Chris Jones, chief government relations officer and counsel at the National Grocers Association, a national trade association for independent grocers, said enforcement of the Robinson-Patman Act by the FTC is “long overdue.”

“For decades, antitrust enforcers have overlooked this statute, allowing dominant firms to use their size and market power to crushmainstreet businesses and increase consumer costs,” said Jones, leader of the Main Street Competition Coalition, an industry group that supports enforcement of the 1936 law. “Enforcing the Robinson-Patman Act will help restore true price competition across the economy, benefiting consumers with more choices and lower prices for everyday essentials.”

A key test case in antitrust

Both the FTC and Southern Glazer’s declined to comment.

However, a person familiar with the matter said Southern Glazer’s discounts are available to all retailers where permitted by state law.

The source added that there are no secret discounts going on and that the only reason a smaller store may not enjoy the same discount as a larger store is because they can’t or won’t take on the same volume.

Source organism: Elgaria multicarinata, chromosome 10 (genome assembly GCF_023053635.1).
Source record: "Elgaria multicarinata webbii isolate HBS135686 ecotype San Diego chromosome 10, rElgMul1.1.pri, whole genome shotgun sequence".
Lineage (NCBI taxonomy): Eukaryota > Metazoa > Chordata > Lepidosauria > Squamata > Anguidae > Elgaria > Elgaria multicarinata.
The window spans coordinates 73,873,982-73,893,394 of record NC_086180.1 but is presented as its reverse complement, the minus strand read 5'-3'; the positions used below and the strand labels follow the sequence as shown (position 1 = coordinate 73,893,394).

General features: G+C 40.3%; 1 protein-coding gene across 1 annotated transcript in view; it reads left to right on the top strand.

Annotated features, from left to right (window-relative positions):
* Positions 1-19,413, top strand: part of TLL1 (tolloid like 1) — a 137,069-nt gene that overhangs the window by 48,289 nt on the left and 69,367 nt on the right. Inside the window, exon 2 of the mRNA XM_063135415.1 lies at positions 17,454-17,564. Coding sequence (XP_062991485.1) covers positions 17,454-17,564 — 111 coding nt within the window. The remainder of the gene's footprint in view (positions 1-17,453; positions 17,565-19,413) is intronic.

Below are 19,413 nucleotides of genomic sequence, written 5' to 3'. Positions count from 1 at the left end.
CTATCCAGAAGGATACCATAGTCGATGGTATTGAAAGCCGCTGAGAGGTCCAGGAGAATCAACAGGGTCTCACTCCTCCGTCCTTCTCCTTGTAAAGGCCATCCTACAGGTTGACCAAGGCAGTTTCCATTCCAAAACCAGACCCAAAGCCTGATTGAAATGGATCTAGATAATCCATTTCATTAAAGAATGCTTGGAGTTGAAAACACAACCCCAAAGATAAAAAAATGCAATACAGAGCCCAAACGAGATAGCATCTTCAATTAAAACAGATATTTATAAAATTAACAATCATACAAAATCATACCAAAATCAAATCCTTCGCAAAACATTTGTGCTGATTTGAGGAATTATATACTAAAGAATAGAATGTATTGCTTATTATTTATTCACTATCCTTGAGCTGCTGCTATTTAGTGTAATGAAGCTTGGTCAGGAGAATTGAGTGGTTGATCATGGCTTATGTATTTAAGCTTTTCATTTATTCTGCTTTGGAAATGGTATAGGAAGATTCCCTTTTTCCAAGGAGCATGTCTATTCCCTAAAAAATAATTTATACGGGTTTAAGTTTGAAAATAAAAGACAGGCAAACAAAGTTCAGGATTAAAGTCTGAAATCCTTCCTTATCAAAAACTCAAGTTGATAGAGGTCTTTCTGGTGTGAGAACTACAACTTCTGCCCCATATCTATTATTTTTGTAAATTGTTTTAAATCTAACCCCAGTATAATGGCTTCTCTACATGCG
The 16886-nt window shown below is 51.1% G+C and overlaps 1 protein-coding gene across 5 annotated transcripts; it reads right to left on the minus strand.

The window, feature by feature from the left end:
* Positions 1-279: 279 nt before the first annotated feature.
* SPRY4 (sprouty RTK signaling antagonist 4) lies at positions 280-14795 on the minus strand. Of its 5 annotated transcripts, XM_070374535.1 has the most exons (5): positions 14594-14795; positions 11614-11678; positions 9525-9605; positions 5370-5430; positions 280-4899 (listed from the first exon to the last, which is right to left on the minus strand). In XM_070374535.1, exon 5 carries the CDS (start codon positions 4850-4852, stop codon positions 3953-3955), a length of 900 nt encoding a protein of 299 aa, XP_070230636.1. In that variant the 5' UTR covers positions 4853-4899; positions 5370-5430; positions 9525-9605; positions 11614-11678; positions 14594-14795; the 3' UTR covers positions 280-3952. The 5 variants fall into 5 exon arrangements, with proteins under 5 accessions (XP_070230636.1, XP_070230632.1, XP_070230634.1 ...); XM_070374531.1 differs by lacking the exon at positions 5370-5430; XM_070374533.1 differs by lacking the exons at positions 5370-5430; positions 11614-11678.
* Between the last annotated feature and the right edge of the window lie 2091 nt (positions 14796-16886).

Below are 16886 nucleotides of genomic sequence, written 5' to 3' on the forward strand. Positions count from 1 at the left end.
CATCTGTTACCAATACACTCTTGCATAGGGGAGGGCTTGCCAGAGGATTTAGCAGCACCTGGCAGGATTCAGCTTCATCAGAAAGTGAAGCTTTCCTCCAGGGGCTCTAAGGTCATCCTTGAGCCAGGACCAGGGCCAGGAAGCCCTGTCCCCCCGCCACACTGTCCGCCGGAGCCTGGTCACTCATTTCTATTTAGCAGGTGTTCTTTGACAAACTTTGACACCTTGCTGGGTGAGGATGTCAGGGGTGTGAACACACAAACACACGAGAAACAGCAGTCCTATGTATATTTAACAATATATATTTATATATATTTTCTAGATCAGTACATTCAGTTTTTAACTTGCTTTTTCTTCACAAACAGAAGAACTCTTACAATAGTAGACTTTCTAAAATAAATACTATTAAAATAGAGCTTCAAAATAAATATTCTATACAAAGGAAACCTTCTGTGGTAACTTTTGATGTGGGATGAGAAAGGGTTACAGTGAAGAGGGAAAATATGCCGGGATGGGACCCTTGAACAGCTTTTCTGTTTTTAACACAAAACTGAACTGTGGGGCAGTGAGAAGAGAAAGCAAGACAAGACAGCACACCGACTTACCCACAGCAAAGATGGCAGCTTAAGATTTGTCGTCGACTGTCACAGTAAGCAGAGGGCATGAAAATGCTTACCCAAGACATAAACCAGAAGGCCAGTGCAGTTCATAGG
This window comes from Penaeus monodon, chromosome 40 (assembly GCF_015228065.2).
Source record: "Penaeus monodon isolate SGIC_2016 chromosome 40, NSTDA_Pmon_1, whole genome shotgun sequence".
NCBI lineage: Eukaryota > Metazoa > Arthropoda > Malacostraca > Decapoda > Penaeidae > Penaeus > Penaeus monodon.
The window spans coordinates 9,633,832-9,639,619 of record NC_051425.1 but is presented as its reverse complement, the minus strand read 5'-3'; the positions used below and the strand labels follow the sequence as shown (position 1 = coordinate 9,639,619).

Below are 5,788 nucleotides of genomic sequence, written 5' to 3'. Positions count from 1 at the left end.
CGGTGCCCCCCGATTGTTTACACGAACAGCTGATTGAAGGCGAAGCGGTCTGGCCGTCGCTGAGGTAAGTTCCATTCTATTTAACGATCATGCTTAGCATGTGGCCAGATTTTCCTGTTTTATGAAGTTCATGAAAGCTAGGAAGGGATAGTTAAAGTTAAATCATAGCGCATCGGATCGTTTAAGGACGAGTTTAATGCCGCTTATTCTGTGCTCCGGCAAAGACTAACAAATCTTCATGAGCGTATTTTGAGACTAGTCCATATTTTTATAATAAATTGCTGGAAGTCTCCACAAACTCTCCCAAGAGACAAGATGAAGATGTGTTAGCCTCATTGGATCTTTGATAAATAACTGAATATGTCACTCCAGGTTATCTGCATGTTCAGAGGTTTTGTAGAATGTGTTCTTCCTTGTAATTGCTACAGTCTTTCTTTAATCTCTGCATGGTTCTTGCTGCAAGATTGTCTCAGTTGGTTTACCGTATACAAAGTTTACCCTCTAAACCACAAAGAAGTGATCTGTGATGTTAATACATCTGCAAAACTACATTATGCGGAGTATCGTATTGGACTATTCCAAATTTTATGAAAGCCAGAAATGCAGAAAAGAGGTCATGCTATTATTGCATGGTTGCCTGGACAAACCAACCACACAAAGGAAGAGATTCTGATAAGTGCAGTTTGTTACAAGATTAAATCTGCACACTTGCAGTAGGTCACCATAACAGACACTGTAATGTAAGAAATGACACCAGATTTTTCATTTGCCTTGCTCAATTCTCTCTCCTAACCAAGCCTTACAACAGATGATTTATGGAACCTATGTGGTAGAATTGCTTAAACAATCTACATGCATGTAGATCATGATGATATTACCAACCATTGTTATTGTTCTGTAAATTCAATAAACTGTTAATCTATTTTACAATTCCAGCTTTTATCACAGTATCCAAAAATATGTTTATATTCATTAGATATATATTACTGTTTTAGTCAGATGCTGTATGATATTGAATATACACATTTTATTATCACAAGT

The FTC has not filed a lawsuit against Southern Glazer’s,and there is no guarantee the agency will pursue one. It’s still possible that FTC commissioners vote against such a lawsuit.

But if the lawsuit does go forward, it would represent a test case — and a complex one at that.

One complicating factor is that the alcohol industry is already heavily regulated at the state level. There is a maze of state-level rules that dictate who can sell what booze to whom. That could make such a case a state’s rights issue – and one where businesses argue consumers will be hurt.

Schwartz, the Reed Smith lawyer, said a case against Southern Glazer’s would reflect a shift in enforcement policy at the FTC under Khan away from the consumer welfare standards, where lower pricesarealmost always considered better for competition.

The goal here would be to “try to level the playing field for small retailers who are trying to compete,” he said. “You could think of it as much as a challenge to the mega-retailers as it is to the suppliers.”

How a Depression-era law could be used to make your booze cheaper | CNN Business (2024)